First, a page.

Defying curfew and shoot-at-sight orders, hundreds of pro-democracy activists took to the streets for the second day on Friday, raising slogans against King Gyanendra amid speculation that he may soon offer a reconciliation pact to defuse the political crisis.
The protestors converged on Kathmandu roads in large numbers responding to the call by the seven-party political alliance to hold fresh protests and march to the Narayanhiti Royal Palace.
The royal government extended the curfew, which it had imposed on Thursday, to prevent activists from holding demonstrations, triggering clashes in which five people were killed and over 100 injured.
The government announced that the curfew has been extended till 8 pm in the evening and asked the people in Kathmandu, the suburbs of Lalitpur and Bhaktapur and in the resort town of Pokhara, to observe it strictly.
It warned that those who violate the orders will be shot. It said the curfews were being imposed 'to protect the people, property and peace'.
Speculation is rife that the monarch will make some announcement on national television soon to defuse the situation. Prime Minister Manmohan Singh's special envoy Karan Singh, after his meeting with the King on Thursday, had said that the monarch may make an announcement shortly that would help defuse the situation.
Patrolling in the capital city was intensified as security personnel advised people over loud speakers to stay indoors.
Stepping up their offensive against the King, leaders of the seven-party alliance today said "token" moves by the monarch would nor serve any purpose and pressed their demand for handing over sovereign power to the people. Nepali Congress leader Ram Chandra Poudyal said "given the way the movement has snowballed both in agenda and dimension, there is no way we can make do with token steps.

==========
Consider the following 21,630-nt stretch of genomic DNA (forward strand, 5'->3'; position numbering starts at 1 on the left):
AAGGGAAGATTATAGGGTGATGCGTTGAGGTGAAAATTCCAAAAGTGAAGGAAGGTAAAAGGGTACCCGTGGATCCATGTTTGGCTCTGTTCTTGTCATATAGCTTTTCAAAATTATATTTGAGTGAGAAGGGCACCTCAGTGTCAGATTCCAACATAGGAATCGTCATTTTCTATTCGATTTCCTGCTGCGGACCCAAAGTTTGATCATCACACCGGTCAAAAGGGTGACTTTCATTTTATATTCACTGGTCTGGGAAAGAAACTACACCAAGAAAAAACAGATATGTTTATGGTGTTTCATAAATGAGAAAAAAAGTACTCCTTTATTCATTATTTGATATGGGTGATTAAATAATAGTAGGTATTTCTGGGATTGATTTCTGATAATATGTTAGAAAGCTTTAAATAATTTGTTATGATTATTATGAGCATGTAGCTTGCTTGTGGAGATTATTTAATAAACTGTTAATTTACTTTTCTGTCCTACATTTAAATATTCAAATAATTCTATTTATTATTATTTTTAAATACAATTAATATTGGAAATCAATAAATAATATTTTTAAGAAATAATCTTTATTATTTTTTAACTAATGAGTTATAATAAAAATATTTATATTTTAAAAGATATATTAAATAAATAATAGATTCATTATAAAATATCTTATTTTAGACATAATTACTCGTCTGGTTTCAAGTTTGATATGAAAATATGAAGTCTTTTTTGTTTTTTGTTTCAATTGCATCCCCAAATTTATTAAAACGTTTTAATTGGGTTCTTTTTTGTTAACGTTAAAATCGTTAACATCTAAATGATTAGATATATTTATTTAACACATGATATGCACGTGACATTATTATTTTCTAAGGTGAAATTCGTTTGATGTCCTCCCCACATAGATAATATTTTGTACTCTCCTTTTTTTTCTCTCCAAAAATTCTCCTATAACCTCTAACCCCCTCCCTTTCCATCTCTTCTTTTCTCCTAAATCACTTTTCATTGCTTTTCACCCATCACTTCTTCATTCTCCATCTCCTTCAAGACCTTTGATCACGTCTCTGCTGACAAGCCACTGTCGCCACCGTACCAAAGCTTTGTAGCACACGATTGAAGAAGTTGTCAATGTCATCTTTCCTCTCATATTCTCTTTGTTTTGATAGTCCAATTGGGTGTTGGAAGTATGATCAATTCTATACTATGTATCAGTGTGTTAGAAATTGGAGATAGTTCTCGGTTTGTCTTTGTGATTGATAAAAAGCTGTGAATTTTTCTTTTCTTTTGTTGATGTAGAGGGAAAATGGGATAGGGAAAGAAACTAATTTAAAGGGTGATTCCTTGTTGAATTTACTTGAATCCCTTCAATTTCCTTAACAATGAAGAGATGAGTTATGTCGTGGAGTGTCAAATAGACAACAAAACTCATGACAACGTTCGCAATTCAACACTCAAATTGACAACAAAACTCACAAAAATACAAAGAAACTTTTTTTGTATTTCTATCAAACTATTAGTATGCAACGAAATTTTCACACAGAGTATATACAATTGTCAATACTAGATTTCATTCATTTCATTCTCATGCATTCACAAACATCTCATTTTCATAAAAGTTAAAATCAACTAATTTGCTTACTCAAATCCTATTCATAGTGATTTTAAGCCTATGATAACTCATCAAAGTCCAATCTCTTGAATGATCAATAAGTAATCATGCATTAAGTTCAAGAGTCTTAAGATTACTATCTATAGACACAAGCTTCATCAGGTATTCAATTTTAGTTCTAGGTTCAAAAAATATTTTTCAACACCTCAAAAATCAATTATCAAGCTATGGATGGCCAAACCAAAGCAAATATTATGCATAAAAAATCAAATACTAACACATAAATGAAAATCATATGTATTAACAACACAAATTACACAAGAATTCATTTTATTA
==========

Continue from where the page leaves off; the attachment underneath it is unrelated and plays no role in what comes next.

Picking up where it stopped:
Election to the Constituent Assembly is a must." Describing the present situation in Nepal as "very serious" and "fast deteriorating", Poudyal accused the King of deliberately delaying initiating steps to resolve the crisis. Any offer of establishing an interim government will be outright rejected, he told PTI. "The Seven Party Alliance will not accept any light proposal.
The constituent assembly election has to be held and the problem of Maoists addressed to diffuse the current crisis," he added. Another Nepali Congress leader Sekhar Koirala said, "time is running out for the King.
The aspiration of the people is very high and he will have to act fast."
Speaking on a similar vein, CPN-UML senior politburo member and former Finance Minister Bharat Mohan Adhikari said, announcement of an interim government will neither satisfy the common people nor the seven-party alliance. The King has to accept the roadmap spelt out by the seven-party alliance.
Holding of Constituent Assembly Elections is the only way out to resolve the present imbroglio. It will bring inclusive democracy and solve the Maoist problem restoring peace in Nepal, he said.
When contacted, American embassy spokesman Robert L Hugins told PTI, "The situation is fluid."
He said "We have been urging security forces to exercise restraint" in the light of five killed yesterday. "We are also watching events as they unfold."